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The Burns Encyclopedia
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Schoolbooks, Burns's

The earliest schoolbooks which the poet used seem to have been those prescribed by John Murdoch, whom William Burnes and four other families brought to Alloway to teach their children in May 1765. Wrote Murdoch: 'The books most commonly used in the school were, the Spelling Book, the New Testament, the Bible, Masson's Collection of Prose and Verse, and Fisher's English Grammar.'

Of these, by far the most important influence on Burns's style was Arthur Masson's Collection of Prose and Verse, an anthology which included no Scots-writing authors, but selections from the works of Thomson, Gray, Shenstone, Shakespeare, Milton, Dryden, Addison, and Elizabeth Rowe, whose Letters Moral and Entertaining was represented. To this list work may be attributed the awkward formality of Burns's earlier letters.

Murdoch, on his farewell visit to the Burnes household, left 'a small compendium of English grammar', read Titus Andronicus but on finding that it provoked the future poet's distress, left instead the translation of a French novel The School for Love, which has not been certainly identified. The Murdoch influence was thus entirely on the side of gentility and the Augustan English tradition.

Fortunately, however, the poet came under other influences: the folk-tales of Betty Davidson and, as he related in his Autobiographical Letter, a life of Hannibal (probably a chapbook) and a history of Sir William Wallace: 'Hannibal gave my young ideas such a turn that I used to strut in raptures up and down after the recruiting drum and bagpipe, and wish myself tall enough to be a soldier; while the story of Wallace poured a Scottish prejudice in my veins which will boil along there till the flood-gates of life shut in eternal rest.' The History of Sir William Wallace was William Hamilton of Gilbertfield's eighteenth-century modernisation of the late fifteenth-century poem by 'Blind Harry'.

There were also those strange works which William Burnes bought for his children to study during the Mount Oliphant days: Salmon's Geographical Grammar. William Derham's Physico- and Astro-Theology, both of which endeavoured to prove the existence of God by the theological argument from design popular at the time: and John Ray's The Wisdom of God Manifested in the works of the Creation, and Thomas Stackhouse's New History of the Bible. To augment this store Mrs Burnes's brother brought home 'a small collection of letters by the most eminent writers, with a few sensible directions for attaining an easy epistolary style', to quote Gilbert. The poet described the book as 'a collection of letters by the Wits of Queen Anne's reign', which his uncle had bought by mistake instead of a Complete Letter-Writer.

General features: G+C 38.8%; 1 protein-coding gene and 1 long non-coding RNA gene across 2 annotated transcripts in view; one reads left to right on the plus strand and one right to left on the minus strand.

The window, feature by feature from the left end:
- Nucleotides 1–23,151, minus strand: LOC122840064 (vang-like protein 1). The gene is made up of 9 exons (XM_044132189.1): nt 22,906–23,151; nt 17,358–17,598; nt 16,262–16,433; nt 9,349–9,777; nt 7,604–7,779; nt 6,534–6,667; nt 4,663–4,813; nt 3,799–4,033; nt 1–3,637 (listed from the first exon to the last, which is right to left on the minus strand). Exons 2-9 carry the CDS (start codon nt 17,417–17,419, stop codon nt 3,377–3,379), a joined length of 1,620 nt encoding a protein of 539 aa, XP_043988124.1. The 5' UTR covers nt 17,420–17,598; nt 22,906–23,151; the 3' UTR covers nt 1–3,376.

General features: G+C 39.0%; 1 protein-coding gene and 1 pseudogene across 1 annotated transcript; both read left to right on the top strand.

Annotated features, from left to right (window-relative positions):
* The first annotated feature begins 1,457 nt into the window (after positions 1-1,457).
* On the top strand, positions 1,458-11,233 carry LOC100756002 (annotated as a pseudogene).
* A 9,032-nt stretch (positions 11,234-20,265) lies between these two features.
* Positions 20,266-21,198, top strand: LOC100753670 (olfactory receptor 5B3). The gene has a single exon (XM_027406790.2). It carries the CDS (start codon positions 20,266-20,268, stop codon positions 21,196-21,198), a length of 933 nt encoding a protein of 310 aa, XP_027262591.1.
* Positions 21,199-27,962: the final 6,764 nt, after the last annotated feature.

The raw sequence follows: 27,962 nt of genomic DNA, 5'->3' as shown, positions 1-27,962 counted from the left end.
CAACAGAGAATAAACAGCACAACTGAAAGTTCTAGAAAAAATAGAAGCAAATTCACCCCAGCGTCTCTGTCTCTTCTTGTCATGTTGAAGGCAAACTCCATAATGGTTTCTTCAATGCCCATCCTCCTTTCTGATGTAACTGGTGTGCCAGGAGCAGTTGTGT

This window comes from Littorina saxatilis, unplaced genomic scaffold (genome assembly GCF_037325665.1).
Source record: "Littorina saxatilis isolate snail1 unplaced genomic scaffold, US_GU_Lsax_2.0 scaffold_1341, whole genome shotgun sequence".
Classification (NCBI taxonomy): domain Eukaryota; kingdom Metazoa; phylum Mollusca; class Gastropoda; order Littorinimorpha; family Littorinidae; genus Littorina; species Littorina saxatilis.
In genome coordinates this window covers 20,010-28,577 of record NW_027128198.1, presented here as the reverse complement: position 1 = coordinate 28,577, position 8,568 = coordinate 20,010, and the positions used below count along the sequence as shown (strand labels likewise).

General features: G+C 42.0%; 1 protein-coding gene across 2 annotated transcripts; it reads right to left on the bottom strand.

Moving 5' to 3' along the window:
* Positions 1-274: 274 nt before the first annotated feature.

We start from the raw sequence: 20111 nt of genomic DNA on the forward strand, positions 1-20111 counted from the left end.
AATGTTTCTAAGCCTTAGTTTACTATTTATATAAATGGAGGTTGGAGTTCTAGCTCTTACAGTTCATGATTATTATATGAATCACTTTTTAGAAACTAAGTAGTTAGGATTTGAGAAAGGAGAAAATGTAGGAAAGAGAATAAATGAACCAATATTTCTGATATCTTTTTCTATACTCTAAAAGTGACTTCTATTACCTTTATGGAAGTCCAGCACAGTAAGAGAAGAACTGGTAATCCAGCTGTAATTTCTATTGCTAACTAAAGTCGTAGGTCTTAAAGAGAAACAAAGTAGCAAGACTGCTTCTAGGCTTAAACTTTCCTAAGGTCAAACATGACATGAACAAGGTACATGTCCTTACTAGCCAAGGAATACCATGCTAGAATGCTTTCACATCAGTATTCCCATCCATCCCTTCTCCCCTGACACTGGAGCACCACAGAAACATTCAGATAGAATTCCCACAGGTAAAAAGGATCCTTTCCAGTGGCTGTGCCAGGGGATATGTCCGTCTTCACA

The final stage in the poet's boyhood reading, taken when he was 'about thirteen or fourteen', was two volumes of Richardson's Pamela, borrowed from 'a bookish acquaintance of my fathers' Gilbert tells us that these two volumes were 'the only part of Richardson's works my brother was acquainted with till towards the period of his commencing author. Till that time, too, he remained unacquainted with Fielding, with Smollet (two volumes of Ferdinand Count Fathom. and two volumes of Peregrine Pickle excepted) with Hume, with Robertson, and almost all our authors of eminence.' Gilbert completed the list of books the future poet read with the volume of the Edinburgh Magazine for 1772 and 'those excellent new songs that are hawked about the country in baskets, or exposed on stalls in the streets'.

From the age of seventeen, when Shenstone's works were added to Burns's store, his reading was wide-ranging. Indeed, the unlettered ploughman' became one of the best-read Scots of his day.

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Complete Burns Songs

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